Book: Plato’s Alarm Clock and Other Amazing Ancient Inventions; Author: James M. Russell; Publisher: Michael O’Mara Books Limited/Hachette India; Price: Rs 399/ Pages: 192…writes Saket Suman
Ancient inventions like the calendar, alarm clock, umbrella, locks and keys, cutlery, adhesives and anaesthetics, among several others, make their appearance in our lives quite frequently, but most of us know little about how these inventions came to be.
Calendars of various sorts, for instance, existed during the Bronze Age but one recent archaeological finding from Scotland suggests that they were in use much before that. The site at Craithes Castle in Aberdeenshire contained a series of 12 pits, which show the phases of the moon and monitor lunar months.
“The pits, which have been dated to 10,000 years ago, also align with the mid-winter sunrise. This would allow the hunter-gatherers who created them to reset each year correctly to align with the seasons, which suggests significant levels of understanding and sophistication in the pre-agricultural Mesolithic period of the area,” James M. Russell writes in his just-released “Plato’s Alarm Clock and Other Amazing Ancient Inventions”.
As for the Water Alarm Clock, Greek philosopher Plato wanted a way to get himself and his students out of bed in time for lessons. By then simple water clocks, in which the drip of water is used to record the passing of time, were already in existence. The innovation in Plato’s water clock was that it also featured an alarm.
Plato achieved this feat by adding a tube which led out of the vessel into a lower receptacle, which was completely closed except for a few small openings designed to act as a whistle when air was forced through them — which happened when the water fell.
“So Plato’s students were woken up, along with their teacher, by a loud whistling noise emanating from the extraordinary alarm clock,” notes Russell.
The first umbrellas, on the other hand, came into existence due to climatic needs. They were used as sunshades as the most advanced civilisations developed in warmer climates.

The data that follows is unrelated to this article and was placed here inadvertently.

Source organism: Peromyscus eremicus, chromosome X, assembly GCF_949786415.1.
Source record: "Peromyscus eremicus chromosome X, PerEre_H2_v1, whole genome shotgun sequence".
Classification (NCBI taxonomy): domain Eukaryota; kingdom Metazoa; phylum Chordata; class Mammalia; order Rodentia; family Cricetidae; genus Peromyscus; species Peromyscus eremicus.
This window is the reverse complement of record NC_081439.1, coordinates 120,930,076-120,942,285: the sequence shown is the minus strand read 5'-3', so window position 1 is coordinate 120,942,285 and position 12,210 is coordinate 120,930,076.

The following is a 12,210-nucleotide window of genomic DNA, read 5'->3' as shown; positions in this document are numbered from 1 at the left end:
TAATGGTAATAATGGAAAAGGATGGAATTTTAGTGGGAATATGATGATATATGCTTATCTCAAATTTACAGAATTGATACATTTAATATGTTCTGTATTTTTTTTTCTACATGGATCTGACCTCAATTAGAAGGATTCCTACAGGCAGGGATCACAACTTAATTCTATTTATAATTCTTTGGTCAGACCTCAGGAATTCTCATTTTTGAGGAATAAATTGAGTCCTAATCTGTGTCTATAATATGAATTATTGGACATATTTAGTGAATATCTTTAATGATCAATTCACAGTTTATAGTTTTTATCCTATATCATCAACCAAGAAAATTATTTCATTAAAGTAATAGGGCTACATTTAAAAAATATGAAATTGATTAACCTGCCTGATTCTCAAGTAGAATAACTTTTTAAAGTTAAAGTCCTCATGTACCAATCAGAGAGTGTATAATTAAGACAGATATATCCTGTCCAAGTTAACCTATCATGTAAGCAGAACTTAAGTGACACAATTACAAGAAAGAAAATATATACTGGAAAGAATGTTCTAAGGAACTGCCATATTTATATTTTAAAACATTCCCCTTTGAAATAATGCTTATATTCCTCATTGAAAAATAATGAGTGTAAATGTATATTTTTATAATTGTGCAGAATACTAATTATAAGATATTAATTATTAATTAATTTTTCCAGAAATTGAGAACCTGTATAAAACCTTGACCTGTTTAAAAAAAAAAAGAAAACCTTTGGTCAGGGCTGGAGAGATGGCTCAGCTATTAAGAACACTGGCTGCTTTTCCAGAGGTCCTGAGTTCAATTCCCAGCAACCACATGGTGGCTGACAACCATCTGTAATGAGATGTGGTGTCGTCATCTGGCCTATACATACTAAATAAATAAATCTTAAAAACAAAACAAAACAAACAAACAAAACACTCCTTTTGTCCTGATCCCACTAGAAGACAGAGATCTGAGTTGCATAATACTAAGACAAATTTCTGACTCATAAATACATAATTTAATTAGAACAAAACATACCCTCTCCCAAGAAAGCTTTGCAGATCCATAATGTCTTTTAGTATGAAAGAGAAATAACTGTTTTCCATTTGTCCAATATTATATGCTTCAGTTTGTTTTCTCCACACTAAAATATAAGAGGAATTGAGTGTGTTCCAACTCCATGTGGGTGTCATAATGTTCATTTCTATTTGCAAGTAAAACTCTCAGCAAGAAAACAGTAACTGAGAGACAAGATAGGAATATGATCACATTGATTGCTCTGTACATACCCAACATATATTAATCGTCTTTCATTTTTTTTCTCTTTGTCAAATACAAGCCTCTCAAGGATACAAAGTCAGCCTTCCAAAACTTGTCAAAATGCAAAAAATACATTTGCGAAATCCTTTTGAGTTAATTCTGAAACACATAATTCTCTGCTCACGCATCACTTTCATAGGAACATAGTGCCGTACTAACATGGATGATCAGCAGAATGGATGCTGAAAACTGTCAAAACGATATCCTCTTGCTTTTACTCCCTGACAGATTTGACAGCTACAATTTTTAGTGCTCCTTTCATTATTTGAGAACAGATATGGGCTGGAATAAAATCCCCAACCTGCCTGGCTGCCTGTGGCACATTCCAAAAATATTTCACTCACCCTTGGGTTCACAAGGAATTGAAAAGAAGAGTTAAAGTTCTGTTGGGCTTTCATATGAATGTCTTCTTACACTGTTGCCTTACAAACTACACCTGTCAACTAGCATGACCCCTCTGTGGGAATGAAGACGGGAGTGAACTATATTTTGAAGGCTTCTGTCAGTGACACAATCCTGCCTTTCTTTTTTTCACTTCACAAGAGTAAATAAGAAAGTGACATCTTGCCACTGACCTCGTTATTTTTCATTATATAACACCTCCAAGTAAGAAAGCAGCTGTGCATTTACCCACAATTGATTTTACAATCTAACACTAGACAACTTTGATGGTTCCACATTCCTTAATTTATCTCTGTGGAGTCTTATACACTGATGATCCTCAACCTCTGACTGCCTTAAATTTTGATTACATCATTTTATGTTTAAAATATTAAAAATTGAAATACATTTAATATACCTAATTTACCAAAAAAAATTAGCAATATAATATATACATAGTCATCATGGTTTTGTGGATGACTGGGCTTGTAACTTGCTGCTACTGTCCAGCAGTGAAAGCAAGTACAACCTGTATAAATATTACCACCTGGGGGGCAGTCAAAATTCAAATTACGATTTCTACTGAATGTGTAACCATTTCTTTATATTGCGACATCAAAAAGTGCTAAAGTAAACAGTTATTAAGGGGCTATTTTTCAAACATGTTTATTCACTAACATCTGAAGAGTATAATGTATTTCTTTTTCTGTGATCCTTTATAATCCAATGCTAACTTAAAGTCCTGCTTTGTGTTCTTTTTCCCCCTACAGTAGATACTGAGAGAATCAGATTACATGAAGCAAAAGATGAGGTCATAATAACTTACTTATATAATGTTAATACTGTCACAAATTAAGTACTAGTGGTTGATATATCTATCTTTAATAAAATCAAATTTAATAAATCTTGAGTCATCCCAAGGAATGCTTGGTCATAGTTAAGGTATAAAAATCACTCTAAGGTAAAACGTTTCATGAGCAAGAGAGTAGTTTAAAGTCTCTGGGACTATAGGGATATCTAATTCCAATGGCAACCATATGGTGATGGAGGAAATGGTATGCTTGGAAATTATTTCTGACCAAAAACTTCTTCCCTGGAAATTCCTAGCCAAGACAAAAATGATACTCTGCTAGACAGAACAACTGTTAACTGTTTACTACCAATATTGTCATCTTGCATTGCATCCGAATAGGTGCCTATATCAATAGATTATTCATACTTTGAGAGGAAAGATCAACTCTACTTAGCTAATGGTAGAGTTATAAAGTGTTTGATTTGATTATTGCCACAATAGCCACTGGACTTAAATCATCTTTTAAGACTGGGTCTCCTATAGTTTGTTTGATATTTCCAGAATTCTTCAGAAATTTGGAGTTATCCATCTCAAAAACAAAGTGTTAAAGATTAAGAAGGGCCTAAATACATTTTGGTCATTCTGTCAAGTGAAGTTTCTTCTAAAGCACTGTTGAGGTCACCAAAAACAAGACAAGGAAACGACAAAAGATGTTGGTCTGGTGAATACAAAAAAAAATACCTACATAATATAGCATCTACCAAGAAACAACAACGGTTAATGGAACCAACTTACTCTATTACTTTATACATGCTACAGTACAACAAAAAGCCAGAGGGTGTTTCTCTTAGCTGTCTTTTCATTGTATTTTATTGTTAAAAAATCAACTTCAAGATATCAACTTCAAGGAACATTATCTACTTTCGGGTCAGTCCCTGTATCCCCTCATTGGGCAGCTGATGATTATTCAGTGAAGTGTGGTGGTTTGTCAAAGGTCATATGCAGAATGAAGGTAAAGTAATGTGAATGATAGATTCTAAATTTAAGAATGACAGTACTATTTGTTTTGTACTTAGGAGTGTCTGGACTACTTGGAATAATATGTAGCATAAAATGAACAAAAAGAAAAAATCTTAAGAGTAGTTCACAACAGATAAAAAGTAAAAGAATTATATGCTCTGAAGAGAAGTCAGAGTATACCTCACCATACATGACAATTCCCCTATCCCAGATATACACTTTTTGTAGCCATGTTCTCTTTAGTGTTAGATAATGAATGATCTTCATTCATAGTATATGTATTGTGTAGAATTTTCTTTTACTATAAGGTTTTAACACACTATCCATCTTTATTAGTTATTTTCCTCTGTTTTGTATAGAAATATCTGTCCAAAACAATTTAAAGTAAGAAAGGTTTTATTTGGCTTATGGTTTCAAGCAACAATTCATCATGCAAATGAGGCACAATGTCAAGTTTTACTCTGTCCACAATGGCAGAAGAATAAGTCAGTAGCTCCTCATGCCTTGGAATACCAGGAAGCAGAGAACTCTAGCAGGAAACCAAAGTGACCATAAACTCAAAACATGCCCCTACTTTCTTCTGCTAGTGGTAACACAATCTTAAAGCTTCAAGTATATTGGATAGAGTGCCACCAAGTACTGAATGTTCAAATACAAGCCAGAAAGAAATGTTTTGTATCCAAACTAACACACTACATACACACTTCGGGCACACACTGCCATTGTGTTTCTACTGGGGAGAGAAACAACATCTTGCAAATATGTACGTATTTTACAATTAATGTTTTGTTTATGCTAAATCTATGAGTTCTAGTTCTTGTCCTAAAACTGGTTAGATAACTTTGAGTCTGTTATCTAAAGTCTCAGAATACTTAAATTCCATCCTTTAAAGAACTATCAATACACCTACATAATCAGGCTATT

Locks and keys are also a fascinating historical development, symbolising both the growth of personal wealth and the need for privacy. The oldest lock, according to Russell’s findings, comes from the ruins of Ninevah, the capital of ancient Assyria.
It worked on the same principle as the locks of ancient Egypt in which pins inside the lock are lifted into a recess by the key, removing the obstruction to opening the door.
Interestingly, the first wigs came into being as ancient Egyptians were obsessed with cleanliness. They washed themselves several times a day and saw being hairless as clean and civilised. “They wore wigs to keep the sun from burning their scalps. They were made of either natural or artificial hair, and were held in place by beeswax and resin,” finds Russell.
How about cutlery?
The first pieces of cutlery developed when people started to cover the handles of stone knives with wood or skin in order to make them more comfortable to hold. Russell maintains that it is impossible to say when this practice started, but contends that knives, along with simple spoons made of hollowed out wood, seashells or flint, were surely in use from the start of the Neolithic period (about 12,000 years ago).
Divided into six chapters, the book presents dozens of similar “amazing ancient inventions” and tells the reader how they came into being. Sparingly written and to the point, “Plato’s Alarm Clock and Other Amazing Ancient Inventions” is both knowledgeable and accessible. But why does Russell want his readers to revisit them?
Perhaps because he believes that we are “not any cleverer than our ancestors”, we just have an accumulation of centuries of technological progress on which we can rely. Through this book, he intends to give the readers a perspective on the rise and fall of civilisations.
“History has its many dark ages and cataclysms during which knowledge is lost and the human condition gets worse rather than better. So how comfortable should we feel today that the technology we take for granted will still be there in 1,000 years or more,” he asks.
He is aware that, by most accounts, humankind will be out in space by then, reliant on advanced energy systems and understanding evermore the cosmos and subatomic physics.
“But perhaps that isn’t how things will be. Perhaps there’ll be a human civilisation that has evolved into something unrecognisable to us, in which there remain only few incredulous rumours about how mankind used to be able to fly to the moon and beyond, send information instantaneously around the world, cure all kinds of diseases, send aircraft and bombs across the oceans, and understand what matter is made of.”
He ends hoping that the Utopian version is the real story and the dystopian one never comes to fruition, but in the meantime he urges his readers to take a look around and appreciate every little bit of technology we use.